Nevelson, Louise

Nevelson, Louise
orig. Leah Berliavsky

born Sept. 23?, 1899/1900, Kiev, Russia
died April 17, 1988, New York, N.Y., U.S.

Ukrainian-born U.S. sculptor.

Born in Kiev, she moved with her family to Maine in 1905. She studied at New York's Art Students League and with Hans Hofmann in Munich (1931). Her early figurative sculptures feature blockish, interlocking masses and found objects that anticipate her mature style. By the 1950s she was working almost exclusively in abstract forms. She is best known for the large, monochromatic abstract sculptures of this period, consisting of open-faced wooden boxes stacked to make freestanding walls. Within the boxes are highly suggestive collections of abstract-shaped objects mingled with pieces of architectural debris and other found objects skillfully arranged to produce a sense of mystery and then painted a single colour, usually black. She is recognized as one of the foremost sculptors of the 20th century.

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▪ American sculptor
née  Berliawsky 
born September 23?, 1899/1900, Kiev
died April 17, 1988, New York City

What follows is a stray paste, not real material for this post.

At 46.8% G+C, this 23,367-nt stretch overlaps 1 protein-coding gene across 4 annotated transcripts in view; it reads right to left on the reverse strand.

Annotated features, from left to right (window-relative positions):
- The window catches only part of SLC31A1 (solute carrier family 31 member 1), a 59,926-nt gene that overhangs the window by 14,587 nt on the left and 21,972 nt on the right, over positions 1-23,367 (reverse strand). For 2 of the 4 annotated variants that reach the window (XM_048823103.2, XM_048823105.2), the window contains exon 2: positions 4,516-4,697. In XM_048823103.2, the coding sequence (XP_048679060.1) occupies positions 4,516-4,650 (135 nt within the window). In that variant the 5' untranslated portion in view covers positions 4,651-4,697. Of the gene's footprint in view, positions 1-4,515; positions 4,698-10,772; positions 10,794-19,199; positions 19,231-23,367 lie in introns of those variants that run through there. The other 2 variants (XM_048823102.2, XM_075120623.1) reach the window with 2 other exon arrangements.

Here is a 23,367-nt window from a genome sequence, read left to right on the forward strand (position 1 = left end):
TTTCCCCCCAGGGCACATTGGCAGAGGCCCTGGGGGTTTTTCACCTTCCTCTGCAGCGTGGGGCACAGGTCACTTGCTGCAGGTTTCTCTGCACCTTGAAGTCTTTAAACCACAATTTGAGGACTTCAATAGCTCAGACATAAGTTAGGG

American sculptor known for her large, monochromatic abstract sculptures and environments in wood and other materials.

      In 1905 she moved with her family from the Ukraine to Rockland, Me. She married businessman Charles Nevelson in 1920 and later left her husband and child to pursue her artistic ambitions. In 1929 she began studying with Kenneth Hayes Miller at the Art Students League in New York City, and in 1931 she studied with Hans Hofmann in Munich.

      Nevelson's first individual exhibition was held in New York City in 1941. Her early figurative sculptures in wood, terra-cotta, bronze, and plaster (e.g., “Ancient Figure,” 1932) show a preoccupation with blockish, interlocking masses that recall the sculpture of Central America (where she traveled in the 1940s) and anticipate her mature style. It was also in the figurative work that her characteristic found objects (objets trouvés) first appeared, here as stylized features and appendages (e.g., “The Circus Clown,” 1942).